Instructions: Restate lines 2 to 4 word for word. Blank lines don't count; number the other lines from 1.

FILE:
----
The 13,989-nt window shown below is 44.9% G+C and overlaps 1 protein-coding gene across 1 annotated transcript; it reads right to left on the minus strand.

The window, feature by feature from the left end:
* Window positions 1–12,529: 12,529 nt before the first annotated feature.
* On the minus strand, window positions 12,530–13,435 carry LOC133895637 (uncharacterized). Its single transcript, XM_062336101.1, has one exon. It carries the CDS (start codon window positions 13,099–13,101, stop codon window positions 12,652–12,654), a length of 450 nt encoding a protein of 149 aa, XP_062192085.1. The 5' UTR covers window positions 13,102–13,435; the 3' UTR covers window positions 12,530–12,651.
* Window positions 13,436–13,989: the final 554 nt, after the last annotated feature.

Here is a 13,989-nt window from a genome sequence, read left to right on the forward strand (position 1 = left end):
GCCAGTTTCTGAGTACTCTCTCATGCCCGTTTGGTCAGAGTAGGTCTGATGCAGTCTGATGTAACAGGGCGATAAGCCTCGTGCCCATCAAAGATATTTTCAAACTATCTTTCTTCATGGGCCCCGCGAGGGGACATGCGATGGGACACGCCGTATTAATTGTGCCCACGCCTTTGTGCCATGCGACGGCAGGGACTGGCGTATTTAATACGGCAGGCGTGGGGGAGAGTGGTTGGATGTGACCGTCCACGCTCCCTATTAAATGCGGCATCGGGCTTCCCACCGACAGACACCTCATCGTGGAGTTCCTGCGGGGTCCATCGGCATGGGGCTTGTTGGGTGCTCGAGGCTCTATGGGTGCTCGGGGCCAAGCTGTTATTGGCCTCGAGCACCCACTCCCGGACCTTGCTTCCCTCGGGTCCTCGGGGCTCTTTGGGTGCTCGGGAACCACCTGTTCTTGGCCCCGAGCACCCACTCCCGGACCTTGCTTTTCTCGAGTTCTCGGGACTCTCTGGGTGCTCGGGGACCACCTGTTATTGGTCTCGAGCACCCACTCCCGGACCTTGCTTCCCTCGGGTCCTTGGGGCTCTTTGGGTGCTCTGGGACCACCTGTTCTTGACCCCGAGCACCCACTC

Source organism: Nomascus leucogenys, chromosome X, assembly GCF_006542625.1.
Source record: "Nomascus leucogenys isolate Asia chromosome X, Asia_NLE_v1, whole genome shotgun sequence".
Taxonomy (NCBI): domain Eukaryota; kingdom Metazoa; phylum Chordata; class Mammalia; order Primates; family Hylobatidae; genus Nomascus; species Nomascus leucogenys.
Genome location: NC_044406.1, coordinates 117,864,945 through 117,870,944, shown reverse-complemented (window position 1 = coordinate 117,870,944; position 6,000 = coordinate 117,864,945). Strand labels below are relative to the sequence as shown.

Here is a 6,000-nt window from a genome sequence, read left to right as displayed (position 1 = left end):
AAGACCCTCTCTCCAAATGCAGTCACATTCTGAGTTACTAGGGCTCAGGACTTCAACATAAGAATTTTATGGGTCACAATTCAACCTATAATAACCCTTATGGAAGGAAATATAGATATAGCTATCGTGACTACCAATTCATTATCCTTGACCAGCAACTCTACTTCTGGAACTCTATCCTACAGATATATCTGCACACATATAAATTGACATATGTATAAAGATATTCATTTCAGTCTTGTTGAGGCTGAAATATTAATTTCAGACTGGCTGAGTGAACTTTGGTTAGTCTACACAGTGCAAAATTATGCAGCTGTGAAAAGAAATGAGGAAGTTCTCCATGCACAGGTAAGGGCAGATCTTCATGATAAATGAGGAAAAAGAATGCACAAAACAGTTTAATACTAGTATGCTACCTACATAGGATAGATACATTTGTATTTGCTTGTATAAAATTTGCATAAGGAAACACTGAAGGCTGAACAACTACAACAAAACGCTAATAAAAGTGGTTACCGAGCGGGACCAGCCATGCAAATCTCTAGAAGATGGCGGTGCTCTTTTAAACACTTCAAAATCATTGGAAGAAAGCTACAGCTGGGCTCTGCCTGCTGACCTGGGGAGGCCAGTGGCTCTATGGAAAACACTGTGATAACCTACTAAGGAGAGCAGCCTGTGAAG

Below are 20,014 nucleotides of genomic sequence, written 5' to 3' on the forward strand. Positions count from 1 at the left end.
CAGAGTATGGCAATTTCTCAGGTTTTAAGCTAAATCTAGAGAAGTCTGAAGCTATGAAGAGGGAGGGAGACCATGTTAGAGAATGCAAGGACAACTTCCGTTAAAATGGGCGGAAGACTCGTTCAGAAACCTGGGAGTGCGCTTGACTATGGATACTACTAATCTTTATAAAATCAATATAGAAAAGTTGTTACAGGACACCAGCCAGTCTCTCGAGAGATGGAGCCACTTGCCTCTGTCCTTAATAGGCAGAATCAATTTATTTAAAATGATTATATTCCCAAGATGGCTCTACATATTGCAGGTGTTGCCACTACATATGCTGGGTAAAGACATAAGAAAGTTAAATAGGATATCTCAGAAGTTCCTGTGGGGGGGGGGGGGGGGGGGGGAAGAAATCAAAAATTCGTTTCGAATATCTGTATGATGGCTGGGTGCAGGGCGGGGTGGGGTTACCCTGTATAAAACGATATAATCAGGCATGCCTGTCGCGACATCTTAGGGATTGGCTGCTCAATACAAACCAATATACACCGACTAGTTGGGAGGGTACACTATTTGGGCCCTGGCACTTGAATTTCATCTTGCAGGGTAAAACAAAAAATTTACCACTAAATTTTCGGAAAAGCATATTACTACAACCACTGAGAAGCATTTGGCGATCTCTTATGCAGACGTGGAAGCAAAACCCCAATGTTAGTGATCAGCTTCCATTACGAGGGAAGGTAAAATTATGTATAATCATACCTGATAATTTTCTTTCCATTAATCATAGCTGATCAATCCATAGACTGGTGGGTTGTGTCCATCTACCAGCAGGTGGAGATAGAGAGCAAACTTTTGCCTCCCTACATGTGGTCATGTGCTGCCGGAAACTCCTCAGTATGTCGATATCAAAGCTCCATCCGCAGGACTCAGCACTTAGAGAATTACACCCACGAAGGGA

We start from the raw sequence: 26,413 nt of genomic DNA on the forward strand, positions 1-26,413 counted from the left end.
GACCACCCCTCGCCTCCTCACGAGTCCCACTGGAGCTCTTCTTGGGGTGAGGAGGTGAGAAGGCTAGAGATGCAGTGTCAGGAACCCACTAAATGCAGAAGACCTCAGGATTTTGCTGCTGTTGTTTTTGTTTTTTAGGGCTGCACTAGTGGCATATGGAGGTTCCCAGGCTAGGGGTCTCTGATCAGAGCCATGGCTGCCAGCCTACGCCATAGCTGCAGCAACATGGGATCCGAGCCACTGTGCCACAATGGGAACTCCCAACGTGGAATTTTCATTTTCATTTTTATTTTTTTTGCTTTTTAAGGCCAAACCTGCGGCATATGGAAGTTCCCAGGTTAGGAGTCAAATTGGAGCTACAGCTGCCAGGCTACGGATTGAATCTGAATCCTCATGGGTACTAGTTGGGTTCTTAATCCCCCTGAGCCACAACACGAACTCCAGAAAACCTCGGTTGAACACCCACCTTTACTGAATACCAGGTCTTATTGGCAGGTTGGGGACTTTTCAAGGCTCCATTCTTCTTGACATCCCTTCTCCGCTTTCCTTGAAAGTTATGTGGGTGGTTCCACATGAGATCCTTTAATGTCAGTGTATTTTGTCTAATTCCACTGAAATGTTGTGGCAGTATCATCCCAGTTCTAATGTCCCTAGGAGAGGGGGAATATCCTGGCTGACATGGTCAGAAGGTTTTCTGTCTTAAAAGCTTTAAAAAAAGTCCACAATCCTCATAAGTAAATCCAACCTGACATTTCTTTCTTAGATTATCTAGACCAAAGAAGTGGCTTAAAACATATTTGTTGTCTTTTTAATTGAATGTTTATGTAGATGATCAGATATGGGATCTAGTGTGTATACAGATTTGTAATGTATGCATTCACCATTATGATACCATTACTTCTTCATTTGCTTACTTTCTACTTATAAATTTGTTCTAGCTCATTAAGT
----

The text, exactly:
The window, feature by feature from the left end:
* Window positions 1–12,529: 12,529 nt before the first annotated feature.
* On the minus strand, window positions 12,530–13,435 carry LOC133895637 (uncharacterized). Its single transcript, XM_062336101.1, has one exon. It carries the CDS (start codon window positions 13,099–13,101, stop codon window positions 12,652–12,654), a length of 450 nt encoding a protein of 149 aa, XP_062192085.1. The 5' UTR covers window positions 13,102–13,435; the 3' UTR covers window positions 12,530–12,651.